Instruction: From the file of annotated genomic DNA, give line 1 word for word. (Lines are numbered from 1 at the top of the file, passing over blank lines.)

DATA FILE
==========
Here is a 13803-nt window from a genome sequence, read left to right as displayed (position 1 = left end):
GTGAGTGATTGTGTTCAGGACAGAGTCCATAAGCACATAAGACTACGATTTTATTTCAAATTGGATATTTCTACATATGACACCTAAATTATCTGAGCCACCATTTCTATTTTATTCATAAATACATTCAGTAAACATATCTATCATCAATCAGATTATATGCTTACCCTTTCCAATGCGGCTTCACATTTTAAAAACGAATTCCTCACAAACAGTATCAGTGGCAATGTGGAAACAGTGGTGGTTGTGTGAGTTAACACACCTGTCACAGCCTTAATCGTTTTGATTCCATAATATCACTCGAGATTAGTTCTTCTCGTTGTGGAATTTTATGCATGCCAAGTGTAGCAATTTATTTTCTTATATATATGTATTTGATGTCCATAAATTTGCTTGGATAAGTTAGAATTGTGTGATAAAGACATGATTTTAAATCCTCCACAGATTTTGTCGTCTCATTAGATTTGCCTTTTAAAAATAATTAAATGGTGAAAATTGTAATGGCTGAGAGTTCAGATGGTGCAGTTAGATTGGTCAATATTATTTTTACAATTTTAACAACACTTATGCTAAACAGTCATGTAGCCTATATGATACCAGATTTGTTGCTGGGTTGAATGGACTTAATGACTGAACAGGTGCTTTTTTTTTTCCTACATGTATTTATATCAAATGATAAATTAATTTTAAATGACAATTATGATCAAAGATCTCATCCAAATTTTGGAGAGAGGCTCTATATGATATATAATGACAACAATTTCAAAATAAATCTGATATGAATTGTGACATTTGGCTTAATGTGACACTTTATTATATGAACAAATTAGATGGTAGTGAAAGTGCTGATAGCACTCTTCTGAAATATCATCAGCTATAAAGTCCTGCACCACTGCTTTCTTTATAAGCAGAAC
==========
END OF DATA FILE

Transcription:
Here is a 13803-nt window from a genome sequence, read left to right as displayed (position 1 = left end):